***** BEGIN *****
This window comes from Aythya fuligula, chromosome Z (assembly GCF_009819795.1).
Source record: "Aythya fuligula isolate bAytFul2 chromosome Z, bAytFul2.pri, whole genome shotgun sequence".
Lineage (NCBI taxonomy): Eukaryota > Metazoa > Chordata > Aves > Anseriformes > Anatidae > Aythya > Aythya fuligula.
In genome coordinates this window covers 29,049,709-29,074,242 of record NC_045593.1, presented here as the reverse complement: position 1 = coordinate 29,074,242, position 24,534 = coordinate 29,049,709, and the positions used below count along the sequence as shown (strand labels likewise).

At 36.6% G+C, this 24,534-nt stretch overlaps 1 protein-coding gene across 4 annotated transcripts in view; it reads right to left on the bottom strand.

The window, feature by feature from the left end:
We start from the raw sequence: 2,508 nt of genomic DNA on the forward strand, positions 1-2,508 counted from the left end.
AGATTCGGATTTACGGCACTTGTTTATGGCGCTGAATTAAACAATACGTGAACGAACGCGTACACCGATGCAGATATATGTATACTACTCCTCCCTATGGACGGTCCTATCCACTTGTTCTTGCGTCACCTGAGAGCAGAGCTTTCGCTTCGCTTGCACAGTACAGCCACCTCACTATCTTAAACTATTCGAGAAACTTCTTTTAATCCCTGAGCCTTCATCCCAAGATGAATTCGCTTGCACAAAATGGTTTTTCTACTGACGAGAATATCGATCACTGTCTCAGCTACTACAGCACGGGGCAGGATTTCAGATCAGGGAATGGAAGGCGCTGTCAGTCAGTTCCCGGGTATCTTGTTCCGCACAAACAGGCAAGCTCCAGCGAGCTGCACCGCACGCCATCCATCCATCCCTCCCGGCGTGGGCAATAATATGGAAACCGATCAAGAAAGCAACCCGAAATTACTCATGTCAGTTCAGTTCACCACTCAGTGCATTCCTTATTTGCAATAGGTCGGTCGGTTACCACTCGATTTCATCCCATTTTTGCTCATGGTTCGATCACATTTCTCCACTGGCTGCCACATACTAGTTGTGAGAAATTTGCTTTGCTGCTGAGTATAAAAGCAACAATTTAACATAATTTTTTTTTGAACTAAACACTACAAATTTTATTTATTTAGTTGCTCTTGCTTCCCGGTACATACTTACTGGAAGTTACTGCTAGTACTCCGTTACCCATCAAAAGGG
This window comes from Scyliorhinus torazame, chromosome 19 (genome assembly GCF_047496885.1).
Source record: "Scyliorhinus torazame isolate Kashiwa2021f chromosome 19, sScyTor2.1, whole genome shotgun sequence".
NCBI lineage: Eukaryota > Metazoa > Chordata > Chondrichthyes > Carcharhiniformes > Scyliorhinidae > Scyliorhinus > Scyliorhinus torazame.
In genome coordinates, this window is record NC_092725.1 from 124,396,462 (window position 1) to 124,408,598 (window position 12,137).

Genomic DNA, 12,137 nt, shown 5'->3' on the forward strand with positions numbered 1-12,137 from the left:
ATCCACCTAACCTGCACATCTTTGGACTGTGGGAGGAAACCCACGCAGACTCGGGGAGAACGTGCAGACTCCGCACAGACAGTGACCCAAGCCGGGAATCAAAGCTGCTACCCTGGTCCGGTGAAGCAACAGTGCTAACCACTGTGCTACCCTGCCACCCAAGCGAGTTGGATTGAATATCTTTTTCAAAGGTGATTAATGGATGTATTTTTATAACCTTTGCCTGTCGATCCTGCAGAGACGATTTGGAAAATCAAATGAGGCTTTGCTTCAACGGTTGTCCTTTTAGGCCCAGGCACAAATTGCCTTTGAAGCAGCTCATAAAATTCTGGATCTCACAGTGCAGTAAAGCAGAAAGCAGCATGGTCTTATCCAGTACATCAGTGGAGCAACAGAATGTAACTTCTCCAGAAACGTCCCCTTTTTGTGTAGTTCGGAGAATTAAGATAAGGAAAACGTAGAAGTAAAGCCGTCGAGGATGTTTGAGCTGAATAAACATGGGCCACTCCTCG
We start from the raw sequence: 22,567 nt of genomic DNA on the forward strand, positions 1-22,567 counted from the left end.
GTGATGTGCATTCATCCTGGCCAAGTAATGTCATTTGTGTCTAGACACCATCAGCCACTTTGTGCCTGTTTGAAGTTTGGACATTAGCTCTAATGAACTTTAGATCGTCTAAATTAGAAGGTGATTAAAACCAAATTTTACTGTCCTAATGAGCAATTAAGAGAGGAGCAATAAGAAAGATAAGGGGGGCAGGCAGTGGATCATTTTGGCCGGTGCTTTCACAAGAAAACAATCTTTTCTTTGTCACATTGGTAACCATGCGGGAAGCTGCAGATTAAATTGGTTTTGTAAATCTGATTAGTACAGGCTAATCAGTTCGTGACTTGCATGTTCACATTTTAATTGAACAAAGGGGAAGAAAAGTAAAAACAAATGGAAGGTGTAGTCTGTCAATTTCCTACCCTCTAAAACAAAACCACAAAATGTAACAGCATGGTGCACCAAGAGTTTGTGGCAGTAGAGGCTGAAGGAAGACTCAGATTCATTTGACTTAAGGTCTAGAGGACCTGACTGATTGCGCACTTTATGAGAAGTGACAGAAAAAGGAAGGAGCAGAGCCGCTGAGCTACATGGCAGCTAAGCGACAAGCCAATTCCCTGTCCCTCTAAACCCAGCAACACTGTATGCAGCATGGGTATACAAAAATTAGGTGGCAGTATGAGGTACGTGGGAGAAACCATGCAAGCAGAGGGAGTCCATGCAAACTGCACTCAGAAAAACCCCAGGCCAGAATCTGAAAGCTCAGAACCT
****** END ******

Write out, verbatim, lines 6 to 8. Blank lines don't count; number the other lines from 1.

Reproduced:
The window, feature by feature from the left end:
We start from the raw sequence: 2,508 nt of genomic DNA on the forward strand, positions 1-2,508 counted from the left end.
AGATTCGGATTTACGGCACTTGTTTATGGCGCTGAATTAAACAATACGTGAACGAACGCGTACACCGATGCAGATATATGTATACTACTCCTCCCTATGGACGGTCCTATCCACTTGTTCTTGCGTCACCTGAGAGCAGAGCTTTCGCTTCGCTTGCACAGTACAGCCACCTCACTATCTTAAACTATTCGAGAAACTTCTTTTAATCCCTGAGCCTTCATCCCAAGATGAATTCGCTTGCACAAAATGGTTTTTCTACTGACGAGAATATCGATCACTGTCTCAGCTACTACAGCACGGGGCAGGATTTCAGATCAGGGAATGGAAGGCGCTGTCAGTCAGTTCCCGGGTATCTTGTTCCGCACAAACAGGCAAGCTCCAGCGAGCTGCACCGCACGCCATCCATCCATCCCTCCCGGCGTGGGCAATAATATGGAAACCGATCAAGAAAGCAACCCGAAATTACTCATGTCAGTTCAGTTCACCACTCAGTGCATTCCTTATTTGCAATAGGTCGGTCGGTTACCACTCGATTTCATCCCATTTTTGCTCATGGTTCGATCACATTTCTCCACTGGCTGCCACATACTAGTTGTGAGAAATTTGCTTTGCTGCTGAGTATAAAAGCAACAATTTAACATAATTTTTTTTTGAACTAAACACTACAAATTTTATTTATTTAGTTGCTCTTGCTTCCCGGTACATACTTACTGGAAGTTACTGCTAGTACTCCGTTACCCATCAAAAGGG